Paris - Tech and streaming giants suck up vast amounts of bandwidth, so the EU this week revived a long-standing idea to make them pay the telecom firms who maintain the internet's infrastructure.
But the idea, which sounds simple, has sparked wails of disapproval not just from the tech giants who would be forced to pay, but also from digital rights activists worried that it would create a two-speed internet.
EU competition commissioner Margrethe Vestager kicked off the controversy at a media briefing on Monday when she promised renewed focus on the idea of "fair contribution to telecommunication networks".
"We see that there are players who generate a lot of traffic that then enables their business but who have not been contributing actually to enable that traffic," she said.
Vestager did not name any companies but European telecoms lobby group ETNO published a study on the same day naming the firms they see as the major culprits -- Facebook, Apple, Amazon, Microsoft, Google and Netflix.
ETNO cited a claim that these six accounted for more than 55 percent of online traffic globally last year.
Vestager's colleague, interior markets commissioner Thierry Breton, quoted a similar figure in a tweet on Wednesday, writing that restoring fairness was now "one of the main projects in our digital space".
Media reports suggested legislation would be on the table by the end of the year.
The EU has already passed two massive laws giving regulators more bite when it comes to policing content and anti-competitive practices.
Those efforts were largely welcomed by rights activists.
But the fight over internet infrastructure has sparked fears that the EU could end up jeopardising "net neutrality", whereby telecoms firms are barred from selling faster internet speeds to particular companies.
The issue has spawned a long-running toxic debate in the United States.
Quarterly net profits of tech giants Alphabet, Amazon, Apple, Meta and Microsoft by quarter to March 2022
- 'Double-dip' accusation -
Telecom companies have made repeated requests for tech firms to pay up, including a joint appeal last year from the four largest European operators -- Deutsche Telekom, Vodafone, Orange and Telefonica.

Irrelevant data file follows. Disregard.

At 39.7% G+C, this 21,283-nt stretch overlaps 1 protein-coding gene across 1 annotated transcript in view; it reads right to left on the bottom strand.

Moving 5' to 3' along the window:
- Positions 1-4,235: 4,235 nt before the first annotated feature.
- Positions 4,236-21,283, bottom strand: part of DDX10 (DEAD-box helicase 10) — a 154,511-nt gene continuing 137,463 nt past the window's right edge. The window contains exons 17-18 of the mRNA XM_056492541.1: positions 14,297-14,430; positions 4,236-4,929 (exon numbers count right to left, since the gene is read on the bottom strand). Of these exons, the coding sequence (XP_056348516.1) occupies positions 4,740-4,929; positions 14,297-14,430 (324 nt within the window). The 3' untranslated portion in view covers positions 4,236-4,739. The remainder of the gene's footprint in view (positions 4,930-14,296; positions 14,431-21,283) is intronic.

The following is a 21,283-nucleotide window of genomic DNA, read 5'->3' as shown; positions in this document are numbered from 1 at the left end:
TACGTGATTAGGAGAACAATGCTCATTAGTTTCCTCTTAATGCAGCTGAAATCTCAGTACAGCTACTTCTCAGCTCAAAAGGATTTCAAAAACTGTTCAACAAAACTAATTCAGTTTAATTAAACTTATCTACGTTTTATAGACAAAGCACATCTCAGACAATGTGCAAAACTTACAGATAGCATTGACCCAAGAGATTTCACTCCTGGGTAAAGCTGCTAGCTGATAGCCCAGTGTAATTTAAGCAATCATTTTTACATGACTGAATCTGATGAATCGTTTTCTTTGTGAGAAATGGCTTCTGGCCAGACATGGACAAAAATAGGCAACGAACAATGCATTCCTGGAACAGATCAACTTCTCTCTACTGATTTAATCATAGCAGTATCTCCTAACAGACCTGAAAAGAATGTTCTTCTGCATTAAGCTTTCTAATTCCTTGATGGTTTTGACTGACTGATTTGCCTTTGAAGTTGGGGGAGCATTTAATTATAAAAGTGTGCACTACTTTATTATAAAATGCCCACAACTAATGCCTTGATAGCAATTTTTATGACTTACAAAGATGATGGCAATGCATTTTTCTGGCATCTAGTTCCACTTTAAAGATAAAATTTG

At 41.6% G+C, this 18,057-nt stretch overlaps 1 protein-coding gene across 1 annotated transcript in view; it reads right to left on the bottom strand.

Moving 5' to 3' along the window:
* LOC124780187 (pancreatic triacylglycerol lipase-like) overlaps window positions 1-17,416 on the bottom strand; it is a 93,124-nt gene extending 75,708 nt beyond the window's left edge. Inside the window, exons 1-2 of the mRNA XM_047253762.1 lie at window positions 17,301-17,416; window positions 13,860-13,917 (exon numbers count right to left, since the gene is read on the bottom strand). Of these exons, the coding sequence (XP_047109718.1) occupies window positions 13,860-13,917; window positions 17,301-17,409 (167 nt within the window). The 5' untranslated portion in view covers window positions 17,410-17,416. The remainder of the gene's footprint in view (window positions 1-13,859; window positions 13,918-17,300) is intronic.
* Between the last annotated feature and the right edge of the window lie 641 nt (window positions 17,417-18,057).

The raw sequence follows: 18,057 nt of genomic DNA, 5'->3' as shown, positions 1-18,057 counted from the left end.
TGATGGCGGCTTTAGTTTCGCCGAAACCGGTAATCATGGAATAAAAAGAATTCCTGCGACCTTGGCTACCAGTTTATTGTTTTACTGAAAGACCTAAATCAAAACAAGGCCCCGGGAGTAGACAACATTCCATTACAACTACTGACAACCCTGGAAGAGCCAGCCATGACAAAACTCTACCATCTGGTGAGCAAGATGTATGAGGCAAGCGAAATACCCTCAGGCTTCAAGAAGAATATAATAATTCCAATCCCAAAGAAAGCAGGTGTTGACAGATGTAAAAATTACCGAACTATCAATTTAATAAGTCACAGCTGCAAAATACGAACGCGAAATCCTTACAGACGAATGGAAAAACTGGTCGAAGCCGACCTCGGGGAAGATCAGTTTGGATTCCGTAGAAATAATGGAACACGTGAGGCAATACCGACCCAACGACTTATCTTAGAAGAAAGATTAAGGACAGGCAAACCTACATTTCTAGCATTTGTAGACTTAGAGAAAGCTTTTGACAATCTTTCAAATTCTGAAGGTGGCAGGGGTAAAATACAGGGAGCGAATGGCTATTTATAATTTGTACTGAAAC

With the launch of its report on Monday, ETNO pointed out that telecoms firms have invested more than 500 billion euros over the past 10 years to develop national networks.
The association envisaged that a 20-billion-euro annual contribution would create hundreds of thousands of jobs, boost economic output across the bloc and help reduce energy consumption.
The tech industry was quick to respond, calling ETNO's conclusions "fundamentally flawed".
"Operators are already being paid by their customers," said Christian Borggreen of the CCIA lobby group for tech firms, accusing telecoms firms of wanting to "double-dip".
"This would be equivalent to energy companies trying to collect fees from appliance makers for the energy use of washing machines while consumers are already being charged for the actual amount of energy used to do their laundry," he said.
- Privileged access' -
While both sides claim to support the principle of an open internet, activists and experts have raised concerns that the EU could open the way to firms buying faster internet from providers.
The EU's top court confirmed in a 2020 ruling against internet provider Telenor that such pricing policies were illegal.
But Thomas Lohninger of EDRi, a rights lobby group, wrote that Vestager "wants to destroy Net Neutrality in the EU" and said it would be a "huge mistake".
Stephane Bortzmeyer, a network engineer and commentator, told AFP the result of enabling telecoms firms to discriminate would certainly be a two-speed internet.
"There will be ordinary people who don't pay, whose services will be slow, and others who can afford it will have privileged access," he said.
The issue of net neutrality has been at the heart of a bitter years-long row in the United States where activists and tech firms have fought against telecom firms' efforts to weaken rules against such pricing policies.
Vestager may just have imported a similar row to Europe.
By Yassine Khiri and Jules Bonnard